Zhang et al. (2003a) have presented results for a fully threedimensional interface dynamo model where, however, dynamo solutions remain largely axisymmetric when a strong shear is present in the tachocline. They use an effect spanning the whole convective envelope radially, but concentrated latitudinally near the equator, a coretoenvelope magnetic diffusivity contrast , and the usual algebraic quenching formula. Unfortunately, their differential rotation profile is nonsolar. However, they do find that the dynamo solutions they obtain are robust with respect to small changes in the model parameters. The next obvious step here is to repeat the calculations with a solarlike differential rotation profile.
So far the great success of interface dynamos remains their ability to evade quenching even in its “strong” formulation, and so produce equipartition or perhaps even superequipartition mean toroidal magnetic fields immediately beneath the coreenvelope interface. They represent the only variety of dynamo models formally based on meanfield electrodynamics that can achieve this without additional physical effects introduced into the model. All of the uncertainties regarding the calculations of the effect and magnetic diffusivity carry over from to interface models, with diffusivity quenching becoming a particularly sensitive issue in the latter class of models (see, e.g., Tobias, 1996a).
Interface dynamos suffer acutely from something that is sometimes termed “structural fragility”. Many gross aspects of the model’s dynamo behavior often end up depending sensitively on what one would normally hope to be minor details of the model’s formulation. For example, the interface solutions of Figure 10 are found to behave very differently if either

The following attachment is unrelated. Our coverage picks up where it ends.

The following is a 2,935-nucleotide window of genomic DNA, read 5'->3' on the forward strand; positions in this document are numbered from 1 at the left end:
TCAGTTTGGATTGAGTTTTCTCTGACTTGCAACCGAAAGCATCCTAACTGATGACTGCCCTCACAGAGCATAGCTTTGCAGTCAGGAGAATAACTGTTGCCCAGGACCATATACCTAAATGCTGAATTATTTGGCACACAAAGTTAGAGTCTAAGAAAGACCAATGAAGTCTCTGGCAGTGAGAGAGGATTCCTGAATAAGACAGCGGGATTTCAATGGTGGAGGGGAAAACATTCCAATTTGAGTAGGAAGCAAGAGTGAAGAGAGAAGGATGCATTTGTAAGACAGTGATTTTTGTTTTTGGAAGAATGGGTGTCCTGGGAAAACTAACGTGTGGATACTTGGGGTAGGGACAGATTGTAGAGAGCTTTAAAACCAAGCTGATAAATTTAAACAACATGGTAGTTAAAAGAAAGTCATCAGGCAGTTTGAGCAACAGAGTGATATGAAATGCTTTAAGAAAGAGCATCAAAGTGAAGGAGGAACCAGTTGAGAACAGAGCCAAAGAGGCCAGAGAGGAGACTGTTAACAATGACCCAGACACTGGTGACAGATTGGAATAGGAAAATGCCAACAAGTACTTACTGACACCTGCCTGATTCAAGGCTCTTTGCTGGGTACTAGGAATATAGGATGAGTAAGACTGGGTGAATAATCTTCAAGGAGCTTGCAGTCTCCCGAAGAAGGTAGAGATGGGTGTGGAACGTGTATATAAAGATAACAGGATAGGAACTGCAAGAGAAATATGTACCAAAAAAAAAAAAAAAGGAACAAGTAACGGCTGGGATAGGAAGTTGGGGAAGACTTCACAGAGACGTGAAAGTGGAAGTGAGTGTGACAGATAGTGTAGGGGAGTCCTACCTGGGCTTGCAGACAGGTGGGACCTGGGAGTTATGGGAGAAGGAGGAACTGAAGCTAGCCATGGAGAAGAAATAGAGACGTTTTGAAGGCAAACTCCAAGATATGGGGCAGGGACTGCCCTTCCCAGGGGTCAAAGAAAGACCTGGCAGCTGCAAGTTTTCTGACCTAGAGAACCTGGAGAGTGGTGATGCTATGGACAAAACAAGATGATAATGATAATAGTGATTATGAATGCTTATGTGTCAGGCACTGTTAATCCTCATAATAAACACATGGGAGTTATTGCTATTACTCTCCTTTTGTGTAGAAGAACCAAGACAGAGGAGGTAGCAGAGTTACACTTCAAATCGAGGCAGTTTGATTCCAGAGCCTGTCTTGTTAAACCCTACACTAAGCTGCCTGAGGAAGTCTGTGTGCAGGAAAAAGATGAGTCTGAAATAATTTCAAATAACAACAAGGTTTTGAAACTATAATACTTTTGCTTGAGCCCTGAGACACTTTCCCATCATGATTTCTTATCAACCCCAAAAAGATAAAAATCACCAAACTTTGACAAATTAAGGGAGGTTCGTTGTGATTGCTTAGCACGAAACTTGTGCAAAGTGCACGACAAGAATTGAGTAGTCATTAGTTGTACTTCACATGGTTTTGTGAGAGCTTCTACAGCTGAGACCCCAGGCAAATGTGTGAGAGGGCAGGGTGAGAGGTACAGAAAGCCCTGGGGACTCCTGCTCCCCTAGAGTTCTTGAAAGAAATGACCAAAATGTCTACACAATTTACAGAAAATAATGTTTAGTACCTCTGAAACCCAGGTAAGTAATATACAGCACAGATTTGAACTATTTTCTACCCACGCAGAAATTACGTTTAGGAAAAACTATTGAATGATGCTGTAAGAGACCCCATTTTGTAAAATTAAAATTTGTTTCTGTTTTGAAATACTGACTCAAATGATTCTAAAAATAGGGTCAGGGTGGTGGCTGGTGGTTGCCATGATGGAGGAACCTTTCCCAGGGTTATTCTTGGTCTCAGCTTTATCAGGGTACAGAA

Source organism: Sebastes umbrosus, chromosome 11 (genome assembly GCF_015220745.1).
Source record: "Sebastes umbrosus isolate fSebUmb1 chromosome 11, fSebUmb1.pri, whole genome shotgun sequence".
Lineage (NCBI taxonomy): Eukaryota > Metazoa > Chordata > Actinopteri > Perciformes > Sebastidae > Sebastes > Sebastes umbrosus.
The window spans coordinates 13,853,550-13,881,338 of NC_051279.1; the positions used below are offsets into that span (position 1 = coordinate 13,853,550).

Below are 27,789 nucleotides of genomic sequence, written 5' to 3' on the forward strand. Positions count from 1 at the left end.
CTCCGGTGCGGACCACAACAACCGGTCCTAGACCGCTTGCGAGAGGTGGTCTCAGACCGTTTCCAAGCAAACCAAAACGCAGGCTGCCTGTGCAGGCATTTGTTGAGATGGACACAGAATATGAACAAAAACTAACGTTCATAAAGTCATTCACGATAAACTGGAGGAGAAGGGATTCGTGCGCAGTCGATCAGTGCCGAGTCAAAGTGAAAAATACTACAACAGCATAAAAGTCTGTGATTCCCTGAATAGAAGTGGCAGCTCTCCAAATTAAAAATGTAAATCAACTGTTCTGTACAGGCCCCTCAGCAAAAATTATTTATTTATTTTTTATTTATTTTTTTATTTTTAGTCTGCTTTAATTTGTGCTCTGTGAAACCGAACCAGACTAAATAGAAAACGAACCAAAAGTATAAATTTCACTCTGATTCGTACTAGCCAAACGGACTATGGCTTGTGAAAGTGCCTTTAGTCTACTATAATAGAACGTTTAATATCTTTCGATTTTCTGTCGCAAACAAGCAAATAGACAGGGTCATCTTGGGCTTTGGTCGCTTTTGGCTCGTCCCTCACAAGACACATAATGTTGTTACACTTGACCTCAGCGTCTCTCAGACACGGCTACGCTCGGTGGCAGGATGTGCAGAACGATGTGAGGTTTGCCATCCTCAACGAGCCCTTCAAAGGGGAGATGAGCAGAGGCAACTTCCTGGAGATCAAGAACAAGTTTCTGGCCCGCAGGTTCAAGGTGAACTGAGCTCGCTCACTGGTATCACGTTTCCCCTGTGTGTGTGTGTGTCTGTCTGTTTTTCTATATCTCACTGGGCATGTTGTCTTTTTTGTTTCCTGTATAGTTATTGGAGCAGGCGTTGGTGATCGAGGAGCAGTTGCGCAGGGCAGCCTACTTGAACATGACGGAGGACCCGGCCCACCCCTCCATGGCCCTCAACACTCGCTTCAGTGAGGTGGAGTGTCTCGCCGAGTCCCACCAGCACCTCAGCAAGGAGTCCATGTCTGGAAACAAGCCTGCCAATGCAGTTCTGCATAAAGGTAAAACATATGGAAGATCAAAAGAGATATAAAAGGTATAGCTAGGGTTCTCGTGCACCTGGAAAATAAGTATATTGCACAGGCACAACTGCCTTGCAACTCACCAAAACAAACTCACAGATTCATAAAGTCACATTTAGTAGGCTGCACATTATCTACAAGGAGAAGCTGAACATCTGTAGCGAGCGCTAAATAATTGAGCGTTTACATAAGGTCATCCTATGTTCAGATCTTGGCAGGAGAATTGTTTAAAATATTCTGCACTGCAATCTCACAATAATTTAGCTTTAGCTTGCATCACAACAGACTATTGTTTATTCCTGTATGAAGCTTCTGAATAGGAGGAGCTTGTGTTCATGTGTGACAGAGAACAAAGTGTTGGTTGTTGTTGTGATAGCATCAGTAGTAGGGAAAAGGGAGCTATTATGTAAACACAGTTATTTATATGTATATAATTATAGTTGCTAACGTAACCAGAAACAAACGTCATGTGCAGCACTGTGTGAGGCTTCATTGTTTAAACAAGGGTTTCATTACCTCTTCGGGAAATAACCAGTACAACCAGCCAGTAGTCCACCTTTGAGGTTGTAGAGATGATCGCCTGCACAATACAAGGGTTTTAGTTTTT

Compare also the behavior of the solutions discussed here to those discussed in Markiel and Thomas (1999). Once again the culprit is the latitudinal shear. Each of these minor variations on the same basic model has the effect that a parallel midlatitude dynamo mode, powered by the latitudinal shear within the tachocline and envelope, interferes with and/or overpowers the interface mode. This interpretation is not inconsistent with the robustness claimed by Zhang et al. (2003a), since these authors have chosen to omit the latitudinal shear throughout the convective envelope in their model. Because of this structural sensitivity, interface dynamo solutions also end up being annoyingly sensitive to choice of timestep size, spatial resolution, and other purely numerical details. From a modelling point of view, interface dynamos lack robustness.